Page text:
The very first column, which is reproduced below, was an account of my visit to family-owned Fielding Hills winery, one of Washington’s best, to help bottle the 2005 vintage. The bottling line was a volunteer operation back then, fueled by enthusiasm and steady sips of the wine, which I compared to Adam Smith’s famous “pin factory” example of the benefits of division of labor.
A lot has changed since 2007. Fielding Hills’ reputation has grown, its lineup of wines expanded, and the cramped garage-style winery replaced with an efficient production facility and beautiful tasting room over-looking scenic Lake Chelan.
A lot has changed at the Wine Economist, too. I could never have guessed that this first column would slowly and with much effort turn into something more, spinning off four wine books, several awards (wine book of the year, best wine blog, best wine writing) and a series of lectures that has taken us around the world. Amazing!
Tenth anniversary? That calls for a celebration. I think we’ll open a bottle of Fielding Hills wine! Cheers to the Wade family and Fielding Hills for getting this column off to a good start.
Wine Economist Column #1:
Bottling the 2005 at Fielding Hills (May 29, 2007)
I spent the weekend after commencement in Wenatchee, Washington helping Mike and Karen Wade and their friends bottle the 2005 vintage of Fielding Hills. I got to drink some great wine, meet some wonderful people and learn more about the wine business. Here are some photos (courtesy of Dave Seago) and some observations.
The Wades are orchardists and fruit distributors in Wenatchee, which is the heart of Washington Apple country. They got the wine bug a few years ago and now run an 800 case operation from a building near their home, overlooking the Columbia River. The grapes come from vines they own near Matawa on the Wahluke Slope, further down the Columbia. They make reds — Cabernet Sauvignon, Merlot, Syrah, Cabernet Franc and a blend called RiverBend red. These wines are not easy to find (remember: only 800 cases total) but they have received rave notices in the wine press: Wine Enthusiast rated them all between 91/100 and 95/100 points in its December 2006 assessment of the 2004 vintage. They are all good, the magazines and web sites say, the only question is which one is best.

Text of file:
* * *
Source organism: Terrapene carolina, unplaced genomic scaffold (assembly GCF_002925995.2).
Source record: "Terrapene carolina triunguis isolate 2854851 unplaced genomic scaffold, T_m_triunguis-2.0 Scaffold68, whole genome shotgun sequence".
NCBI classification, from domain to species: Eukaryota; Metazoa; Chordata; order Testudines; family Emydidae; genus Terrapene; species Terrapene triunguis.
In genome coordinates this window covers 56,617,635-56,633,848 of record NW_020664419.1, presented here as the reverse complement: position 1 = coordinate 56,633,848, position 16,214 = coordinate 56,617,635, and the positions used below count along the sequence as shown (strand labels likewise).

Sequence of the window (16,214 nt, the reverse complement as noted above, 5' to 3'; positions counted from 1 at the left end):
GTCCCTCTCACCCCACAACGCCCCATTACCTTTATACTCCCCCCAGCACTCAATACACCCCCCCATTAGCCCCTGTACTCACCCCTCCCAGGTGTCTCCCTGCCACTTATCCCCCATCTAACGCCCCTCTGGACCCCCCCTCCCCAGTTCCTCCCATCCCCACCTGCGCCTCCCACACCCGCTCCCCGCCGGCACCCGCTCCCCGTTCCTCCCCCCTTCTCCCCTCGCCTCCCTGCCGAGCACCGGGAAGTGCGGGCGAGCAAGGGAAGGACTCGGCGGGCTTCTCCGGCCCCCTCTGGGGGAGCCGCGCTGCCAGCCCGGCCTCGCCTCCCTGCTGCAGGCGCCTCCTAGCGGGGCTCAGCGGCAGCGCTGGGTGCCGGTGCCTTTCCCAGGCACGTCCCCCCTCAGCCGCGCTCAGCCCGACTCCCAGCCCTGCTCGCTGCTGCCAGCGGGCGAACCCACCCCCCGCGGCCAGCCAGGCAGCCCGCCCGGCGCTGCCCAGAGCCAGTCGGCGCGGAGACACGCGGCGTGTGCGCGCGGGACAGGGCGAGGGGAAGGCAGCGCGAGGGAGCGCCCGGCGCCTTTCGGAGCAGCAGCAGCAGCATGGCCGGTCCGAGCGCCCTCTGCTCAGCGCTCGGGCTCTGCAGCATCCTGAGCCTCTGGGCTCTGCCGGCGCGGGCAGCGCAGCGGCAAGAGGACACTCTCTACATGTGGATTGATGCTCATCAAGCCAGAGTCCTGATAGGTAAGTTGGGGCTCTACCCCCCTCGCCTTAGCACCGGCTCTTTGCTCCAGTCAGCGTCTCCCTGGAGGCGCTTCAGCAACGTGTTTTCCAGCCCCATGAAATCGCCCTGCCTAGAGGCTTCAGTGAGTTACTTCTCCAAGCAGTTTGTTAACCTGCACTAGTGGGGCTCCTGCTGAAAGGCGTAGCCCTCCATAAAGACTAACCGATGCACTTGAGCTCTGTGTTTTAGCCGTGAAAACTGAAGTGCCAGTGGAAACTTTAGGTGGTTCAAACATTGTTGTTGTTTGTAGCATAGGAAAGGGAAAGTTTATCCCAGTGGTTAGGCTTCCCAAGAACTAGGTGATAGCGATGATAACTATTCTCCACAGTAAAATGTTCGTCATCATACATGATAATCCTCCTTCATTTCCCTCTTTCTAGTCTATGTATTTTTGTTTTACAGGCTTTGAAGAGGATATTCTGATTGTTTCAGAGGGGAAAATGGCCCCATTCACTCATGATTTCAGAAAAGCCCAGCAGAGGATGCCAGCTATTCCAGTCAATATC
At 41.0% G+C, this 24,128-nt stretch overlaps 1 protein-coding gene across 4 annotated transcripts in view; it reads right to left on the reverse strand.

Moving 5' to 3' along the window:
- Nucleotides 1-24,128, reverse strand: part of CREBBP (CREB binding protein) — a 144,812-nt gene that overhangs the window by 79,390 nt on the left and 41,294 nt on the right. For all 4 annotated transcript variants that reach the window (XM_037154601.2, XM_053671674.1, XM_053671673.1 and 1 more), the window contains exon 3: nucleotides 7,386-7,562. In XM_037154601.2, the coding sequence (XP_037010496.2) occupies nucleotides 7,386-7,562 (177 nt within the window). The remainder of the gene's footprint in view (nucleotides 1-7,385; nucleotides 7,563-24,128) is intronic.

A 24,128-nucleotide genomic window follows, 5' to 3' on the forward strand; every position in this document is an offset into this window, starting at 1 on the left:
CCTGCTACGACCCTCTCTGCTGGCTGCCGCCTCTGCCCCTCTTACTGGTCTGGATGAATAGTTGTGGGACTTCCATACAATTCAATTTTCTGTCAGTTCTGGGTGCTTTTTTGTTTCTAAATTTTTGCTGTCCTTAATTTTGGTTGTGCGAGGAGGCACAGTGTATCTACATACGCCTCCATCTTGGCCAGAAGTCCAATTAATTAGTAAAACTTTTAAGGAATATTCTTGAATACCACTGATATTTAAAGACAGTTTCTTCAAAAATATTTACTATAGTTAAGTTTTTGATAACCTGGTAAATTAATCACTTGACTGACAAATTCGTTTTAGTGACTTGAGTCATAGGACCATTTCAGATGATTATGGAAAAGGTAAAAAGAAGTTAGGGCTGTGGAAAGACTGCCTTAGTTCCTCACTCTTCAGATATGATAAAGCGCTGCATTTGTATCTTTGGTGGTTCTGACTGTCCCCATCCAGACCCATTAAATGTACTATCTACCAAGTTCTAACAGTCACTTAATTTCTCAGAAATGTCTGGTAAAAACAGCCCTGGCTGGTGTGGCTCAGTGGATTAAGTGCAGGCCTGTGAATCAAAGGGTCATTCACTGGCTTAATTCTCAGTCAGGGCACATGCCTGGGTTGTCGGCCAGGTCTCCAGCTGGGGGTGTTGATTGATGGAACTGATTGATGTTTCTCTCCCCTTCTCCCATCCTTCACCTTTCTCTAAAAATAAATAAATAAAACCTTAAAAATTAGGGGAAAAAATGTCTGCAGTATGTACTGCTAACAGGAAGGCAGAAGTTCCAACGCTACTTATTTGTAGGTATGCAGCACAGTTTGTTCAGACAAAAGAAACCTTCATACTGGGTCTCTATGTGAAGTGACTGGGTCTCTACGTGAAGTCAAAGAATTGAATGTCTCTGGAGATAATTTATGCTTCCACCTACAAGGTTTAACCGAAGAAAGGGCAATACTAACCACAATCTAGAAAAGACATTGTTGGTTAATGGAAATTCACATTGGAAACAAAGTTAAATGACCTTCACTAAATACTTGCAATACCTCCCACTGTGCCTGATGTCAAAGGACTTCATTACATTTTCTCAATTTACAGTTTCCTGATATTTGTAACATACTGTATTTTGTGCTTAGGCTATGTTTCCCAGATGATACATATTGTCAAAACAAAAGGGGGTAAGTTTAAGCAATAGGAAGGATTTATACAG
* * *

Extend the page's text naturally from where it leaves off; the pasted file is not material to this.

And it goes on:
I know the Wades through their daughter Robin who is one of my students at the University of Puget Sound. She knows about my interest in the wine business, so when they needed volunteer labor for the annual bottling weekend, she knew who to call.
I have taken dozens of tours of large wine-making operations, so it was interesting to see the process first-hand and on a very human scale. I hope the photos capture something of the process. We bottled the Cab, a blend featuring 76% Cabernet Sauvignon, on Friday afternoon. The first step was get the appropriate barrels of wine out of storage and to carefully pump the right proportions of the right wines into a large stainless blending tank. From there, the wine moved to the assembly line, where I worked alongside about a dozen of the Wades’ friends and neighbors.
The bottling process reminded me of Adam Smith’s famous pin factory example of the division of labor. One person (1) brought in pallets that contained cases of empty wine bottles. A second person (2) removed the bottles from the cases onto a table so that another worker (3) could invert them over a nitrogen supply, which removed any oxygen. The bottles were then (4) filled with wine on a six-bottle machine (see photo), then corked (5). A foil closure was then placed over the cork top (6) and secured firmly using a surprisingly nasty electric device (that was my job — #7). Then the bottles were wiped down (workers 8 and 9) before going through a label operation (10), being loaded back into boxes (11) that were sealed and stacked (12) and then moved out on the pallets they came in on. It took us about six hours to bottle 200 cases of Cabernet Sauvignon on Friday afternoon. We did 150 cases of the RiverBend Blend in four hours on Saturday morning. My reward? Wonderful family-style meals with my co-workers and one bottle of each of the wines I worked on, autographed by my fellow volunteers.
One thing that you can’t see in the photos is the fuel that kept the volunteers going: it was the wine we were bottling, drawn straight from the barrel. Good juice, in my opinion. Can’t wait to taste it when it’s had a bit of time in the bottle. (Expected release date: October 2007.)
One thing I learned from this is that although 800 cases of wine is a tiny operation by the scale of today’s wine business today, it is still a very significant investment of time and energy. I thought we would never come to the end up those 200 cases (2400 individual bottles) of Cabernet on Friday afternoon!
Because they have been so successful, both in terms of wine quality and wine economics, the Wades are planning to take the next step — to expand production from 800 cases to 2400 cases. This is a big step, since the business model changes with the higher volumes. Family labor plus volunteer help at key points works fine for wineries producing 1000 cases or less, but a bigger operation means hired help and higher fixed costs. The marketing end changes, too. The Wades prefer to sell most of their wine direct to customers rather than to discount it in order to get it into wine shops and restaurants. Given their stellar ratings, they have a good opportunity to build a “wine club” list that will automatically take most of their output, matching demand and supply very efficiently. Building a bigger winery will mean matching a bigger demand to their bigger supply.
Mike Wade told me what it takes to make good wine — it’s in the fruit, he said. The economics of wine is in the market — matching demand and supply. I would say that the Wades understand both the fruit side of their operation and the market side, too.